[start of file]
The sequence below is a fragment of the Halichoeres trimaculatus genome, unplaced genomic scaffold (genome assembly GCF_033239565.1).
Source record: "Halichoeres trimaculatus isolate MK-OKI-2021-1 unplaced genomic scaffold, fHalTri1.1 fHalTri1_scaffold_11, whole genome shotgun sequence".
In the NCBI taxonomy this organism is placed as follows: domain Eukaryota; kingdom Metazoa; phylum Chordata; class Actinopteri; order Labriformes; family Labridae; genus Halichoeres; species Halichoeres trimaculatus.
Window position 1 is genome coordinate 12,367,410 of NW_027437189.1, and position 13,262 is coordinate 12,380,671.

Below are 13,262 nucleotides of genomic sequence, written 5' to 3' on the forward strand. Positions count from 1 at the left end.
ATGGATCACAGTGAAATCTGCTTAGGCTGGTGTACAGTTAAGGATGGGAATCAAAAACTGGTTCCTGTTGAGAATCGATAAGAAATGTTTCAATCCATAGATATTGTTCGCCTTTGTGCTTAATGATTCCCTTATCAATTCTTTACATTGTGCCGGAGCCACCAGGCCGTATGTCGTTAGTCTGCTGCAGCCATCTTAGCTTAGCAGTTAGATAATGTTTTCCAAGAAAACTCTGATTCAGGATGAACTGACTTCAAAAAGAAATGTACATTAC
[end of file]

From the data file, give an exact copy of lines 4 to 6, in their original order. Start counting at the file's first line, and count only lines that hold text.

Window position 1 is genome coordinate 12,367,410 of NW_027437189.1, and position 13,262 is coordinate 12,380,671.

Below are 13,262 nucleotides of genomic sequence, written 5' to 3' on the forward strand. Positions count from 1 at the left end.
ATGGATCACAGTGAAATCTGCTTAGGCTGGTGTACAGTTAAGGATGGGAATCAAAAACTGGTTCCTGTTGAGAATCGATAAGAAATGTTTCAATCCATAGATATTGTTCGCCTTTGTGCTTAATGATTCCCTTATCAATTCTTTACATTGTGCCGGAGCCACCAGGCCGTATGTCGTTAGTCTGCTGCAGCCATCTTAGCTTAGCAGTTAGATAATGTTTTCCAAGAAAACTCTGATTCAGGATGAACTGACTTCAAAAAGAAATGTACATTAC